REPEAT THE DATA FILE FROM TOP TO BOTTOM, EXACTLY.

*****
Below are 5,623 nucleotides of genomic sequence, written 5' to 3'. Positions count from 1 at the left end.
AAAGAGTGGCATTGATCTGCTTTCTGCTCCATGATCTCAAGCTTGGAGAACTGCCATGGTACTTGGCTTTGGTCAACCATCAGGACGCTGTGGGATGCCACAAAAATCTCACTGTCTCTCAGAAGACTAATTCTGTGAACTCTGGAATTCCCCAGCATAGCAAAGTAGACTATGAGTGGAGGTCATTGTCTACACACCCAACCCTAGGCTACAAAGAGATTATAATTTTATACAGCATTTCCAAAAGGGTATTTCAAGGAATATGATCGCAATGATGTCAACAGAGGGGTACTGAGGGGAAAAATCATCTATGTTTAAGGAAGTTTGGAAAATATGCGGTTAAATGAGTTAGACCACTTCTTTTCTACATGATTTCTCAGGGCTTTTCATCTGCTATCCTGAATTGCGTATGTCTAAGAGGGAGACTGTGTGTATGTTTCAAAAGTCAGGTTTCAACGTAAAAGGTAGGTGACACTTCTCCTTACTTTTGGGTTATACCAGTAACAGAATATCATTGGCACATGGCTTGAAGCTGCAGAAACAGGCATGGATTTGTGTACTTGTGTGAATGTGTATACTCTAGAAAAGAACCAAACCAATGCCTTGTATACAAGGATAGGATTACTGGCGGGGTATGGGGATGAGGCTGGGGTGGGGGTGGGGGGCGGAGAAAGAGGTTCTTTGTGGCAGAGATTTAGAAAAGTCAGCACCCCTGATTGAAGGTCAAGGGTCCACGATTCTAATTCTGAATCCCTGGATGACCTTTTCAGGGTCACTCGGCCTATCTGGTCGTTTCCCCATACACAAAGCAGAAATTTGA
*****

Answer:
Below are 5,623 nucleotides of genomic sequence, written 5' to 3'. Positions count from 1 at the left end.
AAAGAGTGGCATTGATCTGCTTTCTGCTCCATGATCTCAAGCTTGGAGAACTGCCATGGTACTTGGCTTTGGTCAACCATCAGGACGCTGTGGGATGCCACAAAAATCTCACTGTCTCTCAGAAGACTAATTCTGTGAACTCTGGAATTCCCCAGCATAGCAAAGTAGACTATGAGTGGAGGTCATTGTCTACACACCCAACCCTAGGCTACAAAGAGATTATAATTTTATACAGCATTTCCAAAAGGGTATTTCAAGGAATATGATCGCAATGATGTCAACAGAGGGGTACTGAGGGGAAAAATCATCTATGTTTAAGGAAGTTTGGAAAATATGCGGTTAAATGAGTTAGACCACTTCTTTTCTACATGATTTCTCAGGGCTTTTCATCTGCTATCCTGAATTGCGTATGTCTAAGAGGGAGACTGTGTGTATGTTTCAAAAGTCAGGTTTCAACGTAAAAGGTAGGTGACACTTCTCCTTACTTTTGGGTTATACCAGTAACAGAATATCATTGGCACATGGCTTGAAGCTGCAGAAACAGGCATGGATTTGTGTACTTGTGTGAATGTGTATACTCTAGAAAAGAACCAAACCAATGCCTTGTATACAAGGATAGGATTACTGGCGGGGTATGGGGATGAGGCTGGGGTGGGGGTGGGGGGCGGAGAAAGAGGTTCTTTGTGGCAGAGATTTAGAAAAGTCAGCACCCCTGATTGAAGGTCAAGGGTCCACGATTCTAATTCTGAATCCCTGGATGACCTTTTCAGGGTCACTCGGCCTATCTGGTCGTTTCCCCATACACAAAGCAGAAATTTGA